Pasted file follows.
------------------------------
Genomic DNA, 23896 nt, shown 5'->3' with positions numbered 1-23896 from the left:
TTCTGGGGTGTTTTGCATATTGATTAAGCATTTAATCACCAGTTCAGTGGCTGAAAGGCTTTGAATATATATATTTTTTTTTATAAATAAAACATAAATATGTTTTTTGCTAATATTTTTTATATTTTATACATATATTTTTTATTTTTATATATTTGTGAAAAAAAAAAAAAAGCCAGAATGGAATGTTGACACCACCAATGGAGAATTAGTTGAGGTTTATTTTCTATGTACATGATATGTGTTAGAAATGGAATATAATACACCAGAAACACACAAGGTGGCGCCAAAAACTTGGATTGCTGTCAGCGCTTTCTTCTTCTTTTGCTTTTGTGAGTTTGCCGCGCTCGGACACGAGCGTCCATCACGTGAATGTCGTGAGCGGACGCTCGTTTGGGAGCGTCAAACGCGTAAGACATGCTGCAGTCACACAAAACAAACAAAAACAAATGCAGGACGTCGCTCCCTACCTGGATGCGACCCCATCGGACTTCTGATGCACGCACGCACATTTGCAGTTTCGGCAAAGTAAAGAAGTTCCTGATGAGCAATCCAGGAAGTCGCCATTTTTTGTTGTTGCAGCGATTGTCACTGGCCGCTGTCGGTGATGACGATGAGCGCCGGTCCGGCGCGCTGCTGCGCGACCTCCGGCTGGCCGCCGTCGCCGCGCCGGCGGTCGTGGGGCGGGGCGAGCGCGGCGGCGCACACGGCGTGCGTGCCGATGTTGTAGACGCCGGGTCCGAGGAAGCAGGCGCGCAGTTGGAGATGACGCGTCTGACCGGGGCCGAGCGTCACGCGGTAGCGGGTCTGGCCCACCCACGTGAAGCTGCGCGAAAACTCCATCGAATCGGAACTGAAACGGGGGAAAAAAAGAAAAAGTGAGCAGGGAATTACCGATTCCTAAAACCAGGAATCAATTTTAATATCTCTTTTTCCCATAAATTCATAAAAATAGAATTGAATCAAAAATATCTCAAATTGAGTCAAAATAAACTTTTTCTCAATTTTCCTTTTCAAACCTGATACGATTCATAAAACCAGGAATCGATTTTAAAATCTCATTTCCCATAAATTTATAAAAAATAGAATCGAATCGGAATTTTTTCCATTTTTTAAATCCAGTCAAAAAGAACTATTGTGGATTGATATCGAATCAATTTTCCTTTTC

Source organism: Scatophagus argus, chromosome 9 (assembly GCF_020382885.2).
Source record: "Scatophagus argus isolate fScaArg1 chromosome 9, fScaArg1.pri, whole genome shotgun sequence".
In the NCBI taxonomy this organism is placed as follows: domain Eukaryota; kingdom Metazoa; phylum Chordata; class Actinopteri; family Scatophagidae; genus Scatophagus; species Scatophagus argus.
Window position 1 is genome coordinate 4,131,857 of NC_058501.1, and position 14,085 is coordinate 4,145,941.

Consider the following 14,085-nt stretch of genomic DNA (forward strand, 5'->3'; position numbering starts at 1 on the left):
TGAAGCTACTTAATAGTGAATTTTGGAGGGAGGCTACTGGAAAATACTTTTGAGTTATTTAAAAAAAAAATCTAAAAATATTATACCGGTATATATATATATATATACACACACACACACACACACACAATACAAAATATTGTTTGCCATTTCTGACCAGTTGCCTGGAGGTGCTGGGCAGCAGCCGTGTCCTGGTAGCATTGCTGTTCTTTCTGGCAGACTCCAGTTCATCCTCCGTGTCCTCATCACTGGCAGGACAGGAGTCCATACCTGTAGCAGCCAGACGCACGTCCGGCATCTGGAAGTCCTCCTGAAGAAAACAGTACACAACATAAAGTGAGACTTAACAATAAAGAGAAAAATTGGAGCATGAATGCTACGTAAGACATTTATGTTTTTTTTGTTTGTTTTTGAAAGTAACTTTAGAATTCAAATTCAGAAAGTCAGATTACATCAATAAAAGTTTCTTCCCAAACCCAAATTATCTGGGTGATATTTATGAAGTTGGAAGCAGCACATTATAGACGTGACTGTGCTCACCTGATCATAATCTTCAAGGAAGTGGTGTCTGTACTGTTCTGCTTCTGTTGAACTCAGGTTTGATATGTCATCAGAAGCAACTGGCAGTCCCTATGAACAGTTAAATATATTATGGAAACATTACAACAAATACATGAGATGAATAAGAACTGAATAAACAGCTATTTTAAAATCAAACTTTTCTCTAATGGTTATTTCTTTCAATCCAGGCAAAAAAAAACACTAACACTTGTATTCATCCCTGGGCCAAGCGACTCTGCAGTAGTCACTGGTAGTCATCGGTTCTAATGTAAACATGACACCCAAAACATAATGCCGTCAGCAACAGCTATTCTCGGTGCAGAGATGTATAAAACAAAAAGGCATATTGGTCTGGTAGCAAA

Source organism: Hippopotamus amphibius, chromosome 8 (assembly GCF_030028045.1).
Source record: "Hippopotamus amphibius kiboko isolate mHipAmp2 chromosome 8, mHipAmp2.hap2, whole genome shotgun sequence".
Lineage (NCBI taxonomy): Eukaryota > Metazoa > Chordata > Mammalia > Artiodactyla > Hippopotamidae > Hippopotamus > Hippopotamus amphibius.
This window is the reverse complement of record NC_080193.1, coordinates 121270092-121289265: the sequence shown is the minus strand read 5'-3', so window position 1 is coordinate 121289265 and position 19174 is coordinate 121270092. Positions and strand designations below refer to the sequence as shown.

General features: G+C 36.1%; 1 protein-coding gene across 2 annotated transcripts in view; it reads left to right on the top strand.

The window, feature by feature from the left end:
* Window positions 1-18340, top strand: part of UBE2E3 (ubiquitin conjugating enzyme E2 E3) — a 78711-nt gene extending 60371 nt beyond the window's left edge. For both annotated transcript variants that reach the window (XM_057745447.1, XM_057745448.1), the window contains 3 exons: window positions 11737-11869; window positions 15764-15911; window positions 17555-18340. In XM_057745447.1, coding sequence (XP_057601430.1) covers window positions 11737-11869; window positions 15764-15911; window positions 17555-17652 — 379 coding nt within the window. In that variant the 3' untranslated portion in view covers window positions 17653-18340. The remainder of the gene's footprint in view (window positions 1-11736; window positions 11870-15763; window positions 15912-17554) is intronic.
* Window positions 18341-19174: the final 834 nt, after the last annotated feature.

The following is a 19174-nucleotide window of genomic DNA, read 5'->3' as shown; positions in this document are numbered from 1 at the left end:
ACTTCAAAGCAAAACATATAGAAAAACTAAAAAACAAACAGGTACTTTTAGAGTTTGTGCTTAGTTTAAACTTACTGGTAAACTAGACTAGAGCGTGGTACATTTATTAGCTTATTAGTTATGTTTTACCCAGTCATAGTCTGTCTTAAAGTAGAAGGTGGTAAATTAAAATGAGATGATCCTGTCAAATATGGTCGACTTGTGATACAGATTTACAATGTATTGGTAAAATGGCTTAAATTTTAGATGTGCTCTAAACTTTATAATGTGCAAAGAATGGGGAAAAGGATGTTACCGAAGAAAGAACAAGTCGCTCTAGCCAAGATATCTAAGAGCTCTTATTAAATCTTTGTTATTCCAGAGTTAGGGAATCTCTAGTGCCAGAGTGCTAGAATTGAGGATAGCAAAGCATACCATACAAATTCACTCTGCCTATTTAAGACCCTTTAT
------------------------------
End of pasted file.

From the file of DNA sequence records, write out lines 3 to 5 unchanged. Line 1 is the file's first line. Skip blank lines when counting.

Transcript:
Source organism: Scatophagus argus, chromosome 9 (assembly GCF_020382885.2).
Source record: "Scatophagus argus isolate fScaArg1 chromosome 9, fScaArg1.pri, whole genome shotgun sequence".
In the NCBI taxonomy this organism is placed as follows: domain Eukaryota; kingdom Metazoa; phylum Chordata; class Actinopteri; family Scatophagidae; genus Scatophagus; species Scatophagus argus.